This post might feel a little different to begin with, but hang with me. It is connected to my art and specifically my quilting. As my blog is designed to do, I hope it brings encouragement.
This week, for my “day job” I attended worship in a congregation that was not my own. I do this often honestly, so I am very aware that all congregations are different. I am not talking about denominations here – I work with the same denomination all the time. In fact, I work “for” them. But, within this group, and I imagine within others, they all have their own personalities and ways of celebrating or honoring specific days in the church year.
For this past Sunday, the Sunday following November 1st, my denomination remembers All Saints Day as a time to lift-up the names of those saints who have gone before us. The congregation I attended does this in the same way each year. They have a book. Each year, the pastor writes down the names of all the members of the congregation that have passed in the last 12 months. Then the book is placed in a location to allow members of the congregation to include any names of those who have passed that they love. Then, on the first Sunday after November 1, All Saints Day, during the Prayers of the People, the pastor reads each name, slowly, intentionally, one by one. I have no idea how many names were on the list in this congregation, or how long the list actually took to read, I didn’t even know any of the names on the list, but I was struck in the gut.
To be clear, this is not the first time I have been a part of this process. In fact, in years past, I have personally added my Granny Love, Grandma Spencer and others to the list.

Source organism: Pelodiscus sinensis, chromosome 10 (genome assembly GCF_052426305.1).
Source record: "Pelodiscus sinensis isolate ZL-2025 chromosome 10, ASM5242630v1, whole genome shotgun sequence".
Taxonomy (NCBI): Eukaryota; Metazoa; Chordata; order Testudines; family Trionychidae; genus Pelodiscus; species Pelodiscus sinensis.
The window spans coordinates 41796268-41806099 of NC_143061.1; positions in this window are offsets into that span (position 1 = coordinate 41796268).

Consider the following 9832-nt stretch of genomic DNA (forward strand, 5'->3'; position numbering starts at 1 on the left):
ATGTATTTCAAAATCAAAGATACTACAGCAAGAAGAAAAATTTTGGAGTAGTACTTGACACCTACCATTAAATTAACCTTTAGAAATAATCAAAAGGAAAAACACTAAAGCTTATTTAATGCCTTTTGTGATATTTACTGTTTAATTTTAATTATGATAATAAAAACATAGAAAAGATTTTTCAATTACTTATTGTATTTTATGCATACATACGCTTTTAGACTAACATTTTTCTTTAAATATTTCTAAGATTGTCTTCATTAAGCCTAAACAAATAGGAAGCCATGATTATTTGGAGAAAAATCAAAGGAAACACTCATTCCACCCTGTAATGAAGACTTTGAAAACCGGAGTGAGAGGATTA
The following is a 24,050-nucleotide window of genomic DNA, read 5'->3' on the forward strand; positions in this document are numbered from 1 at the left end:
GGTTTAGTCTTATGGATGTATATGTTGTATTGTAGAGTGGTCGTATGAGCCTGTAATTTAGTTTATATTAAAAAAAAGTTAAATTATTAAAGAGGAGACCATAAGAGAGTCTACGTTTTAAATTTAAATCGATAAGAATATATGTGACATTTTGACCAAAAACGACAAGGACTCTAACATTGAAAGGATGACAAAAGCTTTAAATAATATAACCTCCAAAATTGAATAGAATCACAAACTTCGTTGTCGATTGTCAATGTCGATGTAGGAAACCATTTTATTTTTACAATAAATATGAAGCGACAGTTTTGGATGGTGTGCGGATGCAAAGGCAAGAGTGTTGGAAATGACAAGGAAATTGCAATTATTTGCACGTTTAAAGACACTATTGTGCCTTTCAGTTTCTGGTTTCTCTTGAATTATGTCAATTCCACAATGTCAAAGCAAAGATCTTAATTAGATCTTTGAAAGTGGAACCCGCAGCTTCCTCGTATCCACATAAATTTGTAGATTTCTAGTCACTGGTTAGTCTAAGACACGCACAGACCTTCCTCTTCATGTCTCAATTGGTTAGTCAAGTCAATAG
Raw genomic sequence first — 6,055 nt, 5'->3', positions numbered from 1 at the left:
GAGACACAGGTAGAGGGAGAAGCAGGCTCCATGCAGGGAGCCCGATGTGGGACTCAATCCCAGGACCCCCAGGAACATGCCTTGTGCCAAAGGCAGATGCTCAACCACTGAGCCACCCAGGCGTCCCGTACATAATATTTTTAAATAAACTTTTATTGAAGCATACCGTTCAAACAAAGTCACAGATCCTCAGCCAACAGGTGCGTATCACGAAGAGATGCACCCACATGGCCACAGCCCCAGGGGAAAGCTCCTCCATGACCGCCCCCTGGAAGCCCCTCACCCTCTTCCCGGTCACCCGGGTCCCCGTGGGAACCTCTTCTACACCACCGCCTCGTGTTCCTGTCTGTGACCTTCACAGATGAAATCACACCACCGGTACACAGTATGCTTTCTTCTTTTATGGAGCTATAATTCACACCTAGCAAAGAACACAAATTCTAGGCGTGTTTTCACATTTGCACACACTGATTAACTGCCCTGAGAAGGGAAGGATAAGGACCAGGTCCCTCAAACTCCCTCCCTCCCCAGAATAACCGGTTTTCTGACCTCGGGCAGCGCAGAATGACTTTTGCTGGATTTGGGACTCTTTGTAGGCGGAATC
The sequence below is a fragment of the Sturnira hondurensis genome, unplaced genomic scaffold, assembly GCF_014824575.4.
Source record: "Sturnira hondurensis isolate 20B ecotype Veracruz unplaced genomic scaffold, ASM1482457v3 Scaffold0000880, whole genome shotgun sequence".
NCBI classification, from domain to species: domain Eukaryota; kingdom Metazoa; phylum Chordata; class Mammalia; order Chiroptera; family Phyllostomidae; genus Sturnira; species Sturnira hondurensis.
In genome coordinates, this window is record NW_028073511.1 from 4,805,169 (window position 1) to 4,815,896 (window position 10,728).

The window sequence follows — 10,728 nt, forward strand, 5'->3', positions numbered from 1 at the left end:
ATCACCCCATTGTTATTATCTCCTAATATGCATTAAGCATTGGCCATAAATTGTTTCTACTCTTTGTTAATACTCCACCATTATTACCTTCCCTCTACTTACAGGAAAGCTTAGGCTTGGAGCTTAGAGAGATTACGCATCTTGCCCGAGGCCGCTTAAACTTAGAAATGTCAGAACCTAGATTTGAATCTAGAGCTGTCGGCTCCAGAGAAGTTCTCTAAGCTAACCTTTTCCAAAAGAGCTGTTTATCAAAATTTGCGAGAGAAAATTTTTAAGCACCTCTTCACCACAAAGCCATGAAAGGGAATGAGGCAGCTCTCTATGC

Instead, this was the first time I was an outsider. The first time I had no connection to anyone on the list. As I sat, and listened to the names, I began to hear the sounds of tears. Sniffles. Just tiny ones, here and there, that paid witness to the love and memories in the room. Paid witness to the power of the act.
It hit me. It hit me hard.
I often feel like we live in such a fast paced world. A world that values progress, production, instant gratification. A world that connects electronically. A world that stops for nothing and no one. A world that would rather throw something away and get a new one rather than fix it. A world that compares, degrades, and doesn’t like when people show emotion.
But not here. Not this day. Not in this place.
Here, the world stopped. It stopped and calmly and lovingly spoke the names of all the saints we have loved and lost. It didn’t rush it. It didn’t try to find a way to maximize the time spent. It didn’t look for a way to streamline. It stopped. It spoke with love.
And that my friends, is a rarity.
In my own creative process, I find myself caught up in getting projects finished. I get caught up in making something “shiny” that will draw attention to my IG account or Facebook world. I find myself making something that “I” am not crazy about because I think that “others” will like it.
I guess it is only natural, but I couldn’t help thinking, “What if I could learn from this? How might I apply this slowing down and intentionality to my own art and creativity?” What would I be making? What would I be designing? How much time would I really want to spend on it? What would it do for my emotional health?
Would it even matter?
So this blog I have been writing the past month is a start. I am sure I could come up with topics that maximize my Google search. “Quilt sizes” “Jelly Roll Patterns” Etc.
Instead, and because I just love to write, I am choosing to only write posts that hit me out of my life and provide encouragement for me. Not posts with answers, but rather questions. So, I guess, in that respect, and to be fair, I have to leave it with two questions…
"Would it even matter?”
“How would I even do that?”
Image: The baptismal font in the image is located at Christus Victor Lutheran Church in Columbia, SC. I made it as a commission in early 2000.